DETROIT – There could be some good news on the horizon in terms of reopening schools and getting back to normal.
During a Harvard webinar, Dr. Anthony Fauci told a group that transmission in schools is lower than originally thought. Does that mean schools can open back up?
Short answer, no. While infectious disease experts and school superintendents agree the numbers are lower than anticipated, it’s not enough to speed up a timeline.
“When you look at it, the number of children getting it is less than you would have expected, which is good news for keeping the children in school,” Fauci said. “It does not appear that the risk to the teachers is any greater than the risk they would face by being in the community in general.”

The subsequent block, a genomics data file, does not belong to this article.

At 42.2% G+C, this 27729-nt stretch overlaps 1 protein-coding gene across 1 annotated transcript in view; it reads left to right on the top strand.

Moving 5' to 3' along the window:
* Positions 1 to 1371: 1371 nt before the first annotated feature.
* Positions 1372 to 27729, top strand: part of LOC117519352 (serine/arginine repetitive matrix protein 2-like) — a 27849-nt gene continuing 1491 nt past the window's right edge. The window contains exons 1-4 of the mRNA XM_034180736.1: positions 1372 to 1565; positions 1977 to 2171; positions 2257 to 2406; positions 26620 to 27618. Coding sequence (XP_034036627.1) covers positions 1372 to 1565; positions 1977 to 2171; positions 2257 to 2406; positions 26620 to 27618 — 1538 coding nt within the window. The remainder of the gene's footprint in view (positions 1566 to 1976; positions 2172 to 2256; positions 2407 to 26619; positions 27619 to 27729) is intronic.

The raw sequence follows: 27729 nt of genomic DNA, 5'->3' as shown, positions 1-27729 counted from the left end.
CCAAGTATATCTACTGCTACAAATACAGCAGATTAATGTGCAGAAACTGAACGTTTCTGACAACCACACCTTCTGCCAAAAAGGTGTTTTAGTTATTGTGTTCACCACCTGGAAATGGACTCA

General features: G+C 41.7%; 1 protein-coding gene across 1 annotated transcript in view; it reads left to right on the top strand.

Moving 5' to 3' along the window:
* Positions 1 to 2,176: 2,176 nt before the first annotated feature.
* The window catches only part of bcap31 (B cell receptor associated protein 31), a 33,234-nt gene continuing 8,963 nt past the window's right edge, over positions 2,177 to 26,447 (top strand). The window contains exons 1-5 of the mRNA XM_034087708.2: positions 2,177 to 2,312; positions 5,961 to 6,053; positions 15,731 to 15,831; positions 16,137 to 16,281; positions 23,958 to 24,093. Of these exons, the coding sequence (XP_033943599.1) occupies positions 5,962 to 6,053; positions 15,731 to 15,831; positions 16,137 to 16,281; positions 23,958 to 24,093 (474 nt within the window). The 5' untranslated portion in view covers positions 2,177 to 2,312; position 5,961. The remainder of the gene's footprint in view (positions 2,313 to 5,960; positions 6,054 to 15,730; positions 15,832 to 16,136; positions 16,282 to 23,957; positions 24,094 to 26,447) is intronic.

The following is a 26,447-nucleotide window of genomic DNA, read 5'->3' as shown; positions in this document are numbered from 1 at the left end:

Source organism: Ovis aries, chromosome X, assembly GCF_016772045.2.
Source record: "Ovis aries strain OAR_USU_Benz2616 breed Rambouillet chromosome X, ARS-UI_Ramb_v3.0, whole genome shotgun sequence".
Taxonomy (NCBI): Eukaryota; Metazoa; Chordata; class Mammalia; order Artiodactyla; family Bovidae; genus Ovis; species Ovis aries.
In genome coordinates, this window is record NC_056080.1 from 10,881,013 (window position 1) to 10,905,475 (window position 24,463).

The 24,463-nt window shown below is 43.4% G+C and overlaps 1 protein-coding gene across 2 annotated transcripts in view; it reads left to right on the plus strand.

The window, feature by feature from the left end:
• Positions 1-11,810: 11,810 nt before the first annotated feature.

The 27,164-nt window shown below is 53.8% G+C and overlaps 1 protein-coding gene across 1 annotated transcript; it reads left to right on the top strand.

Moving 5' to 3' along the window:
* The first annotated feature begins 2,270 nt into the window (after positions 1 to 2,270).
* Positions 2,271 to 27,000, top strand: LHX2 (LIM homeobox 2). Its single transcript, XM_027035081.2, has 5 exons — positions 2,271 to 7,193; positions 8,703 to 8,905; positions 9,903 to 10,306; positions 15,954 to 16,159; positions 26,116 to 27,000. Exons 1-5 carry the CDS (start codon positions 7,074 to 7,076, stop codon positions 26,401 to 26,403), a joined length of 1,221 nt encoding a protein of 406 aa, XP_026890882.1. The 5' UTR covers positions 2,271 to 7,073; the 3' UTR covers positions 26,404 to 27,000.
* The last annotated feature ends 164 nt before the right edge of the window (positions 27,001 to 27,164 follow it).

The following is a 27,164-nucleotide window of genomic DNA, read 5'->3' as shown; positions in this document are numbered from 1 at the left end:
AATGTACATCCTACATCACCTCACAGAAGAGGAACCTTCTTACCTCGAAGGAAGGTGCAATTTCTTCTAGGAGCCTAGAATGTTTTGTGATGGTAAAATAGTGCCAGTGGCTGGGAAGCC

Dr. Matthew Sims is the director of infectious disease research at Beaumont Royal Oak. He agrees with Fauci that the transmission rate is lower than expected, but he isn’t sure that data tells the entire store.
“If it spreads in the school, the kids brings it home, parent brings it to work and spreads it there,” Sims said. “It’s never traced back to the school at that point.”
Superintendents also agree that the apparent risk to students is low, but Chippewa Valley Schools superintendent Ron Roberts said the logistics of everything else is the problem.
“We have teachers who are ill, teachers quarantined from home and there’s a substitute shortage,” Roberts said.